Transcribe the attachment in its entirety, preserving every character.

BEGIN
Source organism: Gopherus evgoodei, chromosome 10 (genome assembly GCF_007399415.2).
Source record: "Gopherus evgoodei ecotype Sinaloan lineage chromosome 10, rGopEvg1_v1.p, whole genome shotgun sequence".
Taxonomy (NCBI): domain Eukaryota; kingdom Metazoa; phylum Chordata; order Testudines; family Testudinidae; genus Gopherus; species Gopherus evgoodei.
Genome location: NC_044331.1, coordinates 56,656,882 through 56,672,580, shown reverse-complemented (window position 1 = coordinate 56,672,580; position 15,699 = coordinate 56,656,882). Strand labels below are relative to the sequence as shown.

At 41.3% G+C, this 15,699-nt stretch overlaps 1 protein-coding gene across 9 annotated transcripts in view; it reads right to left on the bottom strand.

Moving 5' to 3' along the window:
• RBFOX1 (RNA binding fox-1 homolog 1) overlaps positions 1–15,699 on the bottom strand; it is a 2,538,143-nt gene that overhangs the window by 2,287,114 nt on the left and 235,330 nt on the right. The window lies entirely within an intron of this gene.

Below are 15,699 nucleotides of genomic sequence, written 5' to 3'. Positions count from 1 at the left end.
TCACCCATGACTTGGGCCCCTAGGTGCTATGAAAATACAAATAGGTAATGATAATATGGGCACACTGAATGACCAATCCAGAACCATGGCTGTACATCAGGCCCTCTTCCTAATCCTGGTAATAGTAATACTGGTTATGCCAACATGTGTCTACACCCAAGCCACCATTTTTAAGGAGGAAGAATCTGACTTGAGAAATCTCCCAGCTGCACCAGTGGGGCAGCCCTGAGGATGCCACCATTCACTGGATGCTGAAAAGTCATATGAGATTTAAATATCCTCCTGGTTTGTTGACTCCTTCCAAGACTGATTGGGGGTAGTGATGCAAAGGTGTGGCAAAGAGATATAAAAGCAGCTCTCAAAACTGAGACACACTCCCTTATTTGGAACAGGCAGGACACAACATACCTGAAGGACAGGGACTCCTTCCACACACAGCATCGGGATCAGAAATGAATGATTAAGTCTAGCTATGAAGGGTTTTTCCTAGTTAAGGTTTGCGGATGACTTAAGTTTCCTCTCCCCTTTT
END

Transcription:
Source organism: Gopherus evgoodei, chromosome 10 (genome assembly GCF_007399415.2).
Source record: "Gopherus evgoodei ecotype Sinaloan lineage chromosome 10, rGopEvg1_v1.p, whole genome shotgun sequence".
Taxonomy (NCBI): domain Eukaryota; kingdom Metazoa; phylum Chordata; order Testudines; family Testudinidae; genus Gopherus; species Gopherus evgoodei.
Genome location: NC_044331.1, coordinates 56,656,882 through 56,672,580, shown reverse-complemented (window position 1 = coordinate 56,672,580; position 15,699 = coordinate 56,656,882). Strand labels below are relative to the sequence as shown.

At 41.3% G+C, this 15,699-nt stretch overlaps 1 protein-coding gene across 9 annotated transcripts in view; it reads right to left on the bottom strand.

Moving 5' to 3' along the window:
• RBFOX1 (RNA binding fox-1 homolog 1) overlaps positions 1–15,699 on the bottom strand; it is a 2,538,143-nt gene that overhangs the window by 2,287,114 nt on the left and 235,330 nt on the right. The window lies entirely within an intron of this gene.

Below are 15,699 nucleotides of genomic sequence, written 5' to 3'. Positions count from 1 at the left end.
TCACCCATGACTTGGGCCCCTAGGTGCTATGAAAATACAAATAGGTAATGATAATATGGGCACACTGAATGACCAATCCAGAACCATGGCTGTACATCAGGCCCTCTTCCTAATCCTGGTAATAGTAATACTGGTTATGCCAACATGTGTCTACACCCAAGCCACCATTTTTAAGGAGGAAGAATCTGACTTGAGAAATCTCCCAGCTGCACCAGTGGGGCAGCCCTGAGGATGCCACCATTCACTGGATGCTGAAAAGTCATATGAGATTTAAATATCCTCCTGGTTTGTTGACTCCTTCCAAGACTGATTGGGGGTAGTGATGCAAAGGTGTGGCAAAGAGATATAAAAGCAGCTCTCAAAACTGAGACACACTCCCTTATTTGGAACAGGCAGGACACAACATACCTGAAGGACAGGGACTCCTTCCACACACAGCATCGGGATCAGAAATGAATGATTAAGTCTAGCTATGAAGGGTTTTTCCTAGTTAAGGTTTGCGGATGACTTAAGTTTCCTCTCCCCTTTT